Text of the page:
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UB statement on environment mum on fossil fuel investment

The University at Buffalo will continue to play a critical role in shaping a "sustainable society" and seeking innovative solutions to climate change, University at Buffalo President Satish K. Tripathi said this week.

The university posted Tripathi's statement on its website nearly two weeks after President Trump announced that the United States will withdraw from the Paris climate accord that aims to slow global warming. Tripathi referenced State University of New York Chancellor Nancy Zimpher's recent pledge to remain committed to goals laid out in the Paris Climate agreement, including reducing greenhouse-gas emissions.

"We are not paying lip service to reducing our carbon footprint. Rather, we are taking clear, measurable action to respond to the increasing pace and intensity of global climate change," Tripathi said.

The statement cited UB's commitment to becoming climate neutral by 2030, the university's creation of nine LEED-certified facilities, the "Solar Stand" of 3,200 photovoltaic panels that helps power hundreds of student apartments on the North Campus and a variety of other university efforts and recognitions. Tripathi also noted that UB in 2014 launched a university-wide interdisciplinary research institute, dubbed RENEW, that focuses on complex environmental issues.

The statement does not address growing concern on campus about the extent to which the University at Buffalo Foundation, UB's private fundraising arm, invests in the fossil fuel industry. Fossil Free UB, a grassroots student group, has helped build a divestment movement on campus, with student government groups and the UB Faculty Senate calling upon the foundation to divest from all fossil fuel stocks and corporate bonds within five years and to reinvest the money in clean energy and "socially responsible alternatives."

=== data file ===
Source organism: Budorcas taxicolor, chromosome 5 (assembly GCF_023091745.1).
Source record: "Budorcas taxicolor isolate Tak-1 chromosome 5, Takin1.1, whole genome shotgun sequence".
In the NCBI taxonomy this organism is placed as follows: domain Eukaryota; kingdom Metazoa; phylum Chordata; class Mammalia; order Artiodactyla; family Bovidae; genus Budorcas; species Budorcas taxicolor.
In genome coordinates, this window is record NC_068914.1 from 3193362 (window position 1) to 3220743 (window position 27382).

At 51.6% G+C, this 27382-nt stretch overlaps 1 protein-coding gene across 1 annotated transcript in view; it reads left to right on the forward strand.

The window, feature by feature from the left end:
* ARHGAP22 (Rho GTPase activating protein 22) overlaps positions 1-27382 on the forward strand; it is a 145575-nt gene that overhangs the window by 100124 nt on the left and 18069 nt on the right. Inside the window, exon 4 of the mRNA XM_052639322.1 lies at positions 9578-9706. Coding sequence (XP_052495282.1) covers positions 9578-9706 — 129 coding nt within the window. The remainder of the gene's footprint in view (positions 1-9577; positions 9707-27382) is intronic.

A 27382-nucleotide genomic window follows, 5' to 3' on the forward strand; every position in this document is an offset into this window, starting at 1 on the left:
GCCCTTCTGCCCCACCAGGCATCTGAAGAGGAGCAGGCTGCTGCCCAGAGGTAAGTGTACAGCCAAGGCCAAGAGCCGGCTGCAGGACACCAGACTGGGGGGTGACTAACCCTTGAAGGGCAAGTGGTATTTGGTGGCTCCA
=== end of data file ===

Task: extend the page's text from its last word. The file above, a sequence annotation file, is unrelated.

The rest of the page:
UB students pushing foundation to divest from fossil fuels

Sophomore Alexa Ringer, a leader in Fossil Free UB, said the university does some "important things" for the environment, but not nearly enough. Tripathi's statement doesn't commit the university to doing anything further, Ringer said.

"In fact, they just say what they're already doing," she said. "It is lip service."

The Fossil Free group maintains that through divestment, the university and its foundation can help break the fossil fuel industry's hold on the economy and government. The group's petition has more than 1,600 signatures.

It's not clear how much money the UB Foundation invests in fossil fuel companies. The foundation holds assets of more than a $1 billion on behalf of the state's largest public research university, but it does not include in its federal tax returns or consolidated financial reports any detailed information about its more than $800 million in investments. Foundation director Edward Schneider did not respond to an email seeking comment.

Tripathi's entire statement can be read here:

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